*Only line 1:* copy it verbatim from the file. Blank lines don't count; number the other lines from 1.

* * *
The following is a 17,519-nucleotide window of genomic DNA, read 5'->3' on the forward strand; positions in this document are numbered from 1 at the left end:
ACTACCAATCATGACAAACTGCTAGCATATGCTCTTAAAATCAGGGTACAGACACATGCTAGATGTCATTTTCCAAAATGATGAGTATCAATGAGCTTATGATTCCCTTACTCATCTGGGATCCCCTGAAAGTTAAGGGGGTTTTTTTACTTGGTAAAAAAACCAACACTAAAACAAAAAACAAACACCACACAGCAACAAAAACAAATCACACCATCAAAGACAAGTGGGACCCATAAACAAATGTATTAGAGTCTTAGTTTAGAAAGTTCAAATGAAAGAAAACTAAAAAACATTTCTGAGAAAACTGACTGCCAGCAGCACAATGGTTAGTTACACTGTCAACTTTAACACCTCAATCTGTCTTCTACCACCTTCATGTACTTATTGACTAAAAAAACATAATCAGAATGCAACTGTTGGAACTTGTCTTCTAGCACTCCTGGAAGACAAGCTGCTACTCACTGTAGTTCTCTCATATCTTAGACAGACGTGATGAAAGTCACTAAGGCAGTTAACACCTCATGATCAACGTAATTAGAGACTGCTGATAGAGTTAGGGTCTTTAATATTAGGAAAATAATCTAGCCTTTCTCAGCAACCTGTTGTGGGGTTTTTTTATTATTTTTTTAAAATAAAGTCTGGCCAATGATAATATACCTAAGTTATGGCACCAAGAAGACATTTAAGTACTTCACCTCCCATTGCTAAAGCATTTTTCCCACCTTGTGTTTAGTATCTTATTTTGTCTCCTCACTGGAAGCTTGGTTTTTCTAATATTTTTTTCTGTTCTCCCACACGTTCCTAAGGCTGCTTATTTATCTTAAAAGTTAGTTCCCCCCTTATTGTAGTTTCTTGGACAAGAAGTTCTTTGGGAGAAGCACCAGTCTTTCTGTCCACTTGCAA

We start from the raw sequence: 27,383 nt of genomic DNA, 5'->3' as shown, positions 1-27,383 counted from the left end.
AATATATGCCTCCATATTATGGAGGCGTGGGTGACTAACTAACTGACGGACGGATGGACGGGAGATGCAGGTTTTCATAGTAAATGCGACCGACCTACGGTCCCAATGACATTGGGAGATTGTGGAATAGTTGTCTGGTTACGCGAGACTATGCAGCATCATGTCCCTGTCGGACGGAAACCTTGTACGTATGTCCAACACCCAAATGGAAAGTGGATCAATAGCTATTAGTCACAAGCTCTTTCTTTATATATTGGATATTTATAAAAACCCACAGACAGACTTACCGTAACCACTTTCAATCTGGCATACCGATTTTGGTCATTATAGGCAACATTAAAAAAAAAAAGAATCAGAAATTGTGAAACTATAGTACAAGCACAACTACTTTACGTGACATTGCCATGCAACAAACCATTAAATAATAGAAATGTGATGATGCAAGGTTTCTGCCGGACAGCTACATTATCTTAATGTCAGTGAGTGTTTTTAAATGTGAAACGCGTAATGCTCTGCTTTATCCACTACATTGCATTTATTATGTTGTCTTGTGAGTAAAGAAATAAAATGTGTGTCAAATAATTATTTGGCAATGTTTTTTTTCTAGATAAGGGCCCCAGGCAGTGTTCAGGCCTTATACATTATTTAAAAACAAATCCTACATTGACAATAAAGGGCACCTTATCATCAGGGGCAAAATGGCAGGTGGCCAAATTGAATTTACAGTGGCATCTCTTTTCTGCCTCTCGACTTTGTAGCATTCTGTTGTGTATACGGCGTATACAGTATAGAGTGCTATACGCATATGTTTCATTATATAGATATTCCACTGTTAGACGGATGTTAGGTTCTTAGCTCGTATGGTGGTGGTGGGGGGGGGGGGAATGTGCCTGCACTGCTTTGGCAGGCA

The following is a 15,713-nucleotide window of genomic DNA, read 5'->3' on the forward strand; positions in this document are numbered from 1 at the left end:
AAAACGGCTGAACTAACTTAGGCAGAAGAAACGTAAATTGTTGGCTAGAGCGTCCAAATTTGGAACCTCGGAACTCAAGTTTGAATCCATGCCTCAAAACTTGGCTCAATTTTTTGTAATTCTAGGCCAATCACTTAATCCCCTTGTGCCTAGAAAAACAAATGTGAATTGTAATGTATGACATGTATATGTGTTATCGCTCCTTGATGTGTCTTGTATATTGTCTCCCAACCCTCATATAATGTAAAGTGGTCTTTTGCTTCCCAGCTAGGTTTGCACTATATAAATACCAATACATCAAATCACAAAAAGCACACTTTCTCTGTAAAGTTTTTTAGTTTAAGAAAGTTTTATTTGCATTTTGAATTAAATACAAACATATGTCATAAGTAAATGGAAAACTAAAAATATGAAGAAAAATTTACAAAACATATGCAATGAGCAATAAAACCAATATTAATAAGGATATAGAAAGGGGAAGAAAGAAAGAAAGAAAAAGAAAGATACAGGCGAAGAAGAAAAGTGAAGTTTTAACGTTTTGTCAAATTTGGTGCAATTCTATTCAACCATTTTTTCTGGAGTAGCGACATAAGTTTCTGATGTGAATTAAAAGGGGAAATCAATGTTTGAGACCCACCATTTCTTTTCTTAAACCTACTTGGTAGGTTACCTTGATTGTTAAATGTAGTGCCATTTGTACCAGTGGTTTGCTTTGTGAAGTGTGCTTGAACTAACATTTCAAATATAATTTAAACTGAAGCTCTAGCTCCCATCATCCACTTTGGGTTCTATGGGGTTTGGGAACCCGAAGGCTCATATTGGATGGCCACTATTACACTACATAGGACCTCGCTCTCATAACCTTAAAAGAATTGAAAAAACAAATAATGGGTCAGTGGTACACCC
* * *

The following is a 17,519-nucleotide window of genomic DNA, read 5'->3' on the forward strand; positions in this document are numbered from 1 at the left end: